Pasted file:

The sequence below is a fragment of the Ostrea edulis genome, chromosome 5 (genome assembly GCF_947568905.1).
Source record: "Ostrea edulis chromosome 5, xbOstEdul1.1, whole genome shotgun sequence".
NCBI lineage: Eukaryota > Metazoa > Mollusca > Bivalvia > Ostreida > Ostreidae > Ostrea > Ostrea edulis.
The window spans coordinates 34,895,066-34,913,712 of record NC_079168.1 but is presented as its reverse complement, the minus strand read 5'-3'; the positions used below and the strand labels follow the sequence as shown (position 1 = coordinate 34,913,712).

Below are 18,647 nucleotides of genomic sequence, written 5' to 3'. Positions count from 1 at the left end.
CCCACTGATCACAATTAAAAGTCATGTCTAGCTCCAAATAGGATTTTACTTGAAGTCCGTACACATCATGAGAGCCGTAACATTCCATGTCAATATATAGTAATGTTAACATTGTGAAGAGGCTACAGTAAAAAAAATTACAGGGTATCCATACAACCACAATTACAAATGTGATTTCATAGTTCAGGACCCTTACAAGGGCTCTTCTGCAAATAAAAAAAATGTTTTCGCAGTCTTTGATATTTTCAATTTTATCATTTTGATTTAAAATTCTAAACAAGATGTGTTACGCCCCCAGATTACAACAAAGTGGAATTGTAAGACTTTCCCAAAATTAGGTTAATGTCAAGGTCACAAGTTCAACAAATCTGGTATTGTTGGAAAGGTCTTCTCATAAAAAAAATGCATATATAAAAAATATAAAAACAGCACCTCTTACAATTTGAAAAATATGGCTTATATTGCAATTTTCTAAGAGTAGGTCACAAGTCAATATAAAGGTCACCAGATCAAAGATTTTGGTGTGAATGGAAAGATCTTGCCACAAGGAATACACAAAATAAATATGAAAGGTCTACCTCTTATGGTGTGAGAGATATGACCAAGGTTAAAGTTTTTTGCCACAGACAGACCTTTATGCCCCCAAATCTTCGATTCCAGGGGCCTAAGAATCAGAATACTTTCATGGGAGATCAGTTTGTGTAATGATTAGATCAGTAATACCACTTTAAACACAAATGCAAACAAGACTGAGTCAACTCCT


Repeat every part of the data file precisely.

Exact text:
The sequence below is a fragment of the Ostrea edulis genome, chromosome 5 (genome assembly GCF_947568905.1).
Source record: "Ostrea edulis chromosome 5, xbOstEdul1.1, whole genome shotgun sequence".
NCBI lineage: Eukaryota > Metazoa > Mollusca > Bivalvia > Ostreida > Ostreidae > Ostrea > Ostrea edulis.
The window spans coordinates 34,895,066-34,913,712 of record NC_079168.1 but is presented as its reverse complement, the minus strand read 5'-3'; the positions used below and the strand labels follow the sequence as shown (position 1 = coordinate 34,913,712).

Below are 18,647 nucleotides of genomic sequence, written 5' to 3'. Positions count from 1 at the left end.
CCCACTGATCACAATTAAAAGTCATGTCTAGCTCCAAATAGGATTTTACTTGAAGTCCGTACACATCATGAGAGCCGTAACATTCCATGTCAATATATAGTAATGTTAACATTGTGAAGAGGCTACAGTAAAAAAAATTACAGGGTATCCATACAACCACAATTACAAATGTGATTTCATAGTTCAGGACCCTTACAAGGGCTCTTCTGCAAATAAAAAAAATGTTTTCGCAGTCTTTGATATTTTCAATTTTATCATTTTGATTTAAAATTCTAAACAAGATGTGTTACGCCCCCAGATTACAACAAAGTGGAATTGTAAGACTTTCCCAAAATTAGGTTAATGTCAAGGTCACAAGTTCAACAAATCTGGTATTGTTGGAAAGGTCTTCTCATAAAAAAAATGCATATATAAAAAATATAAAAACAGCACCTCTTACAATTTGAAAAATATGGCTTATATTGCAATTTTCTAAGAGTAGGTCACAAGTCAATATAAAGGTCACCAGATCAAAGATTTTGGTGTGAATGGAAAGATCTTGCCACAAGGAATACACAAAATAAATATGAAAGGTCTACCTCTTATGGTGTGAGAGATATGACCAAGGTTAAAGTTTTTTGCCACAGACAGACCTTTATGCCCCCAAATCTTCGATTCCAGGGGCCTAAGAATCAGAATACTTTCATGGGAGATCAGTTTGTGTAATGATTAGATCAGTAATACCACTTTAAACACAAATGCAAACAAGACTGAGTCAACTCCT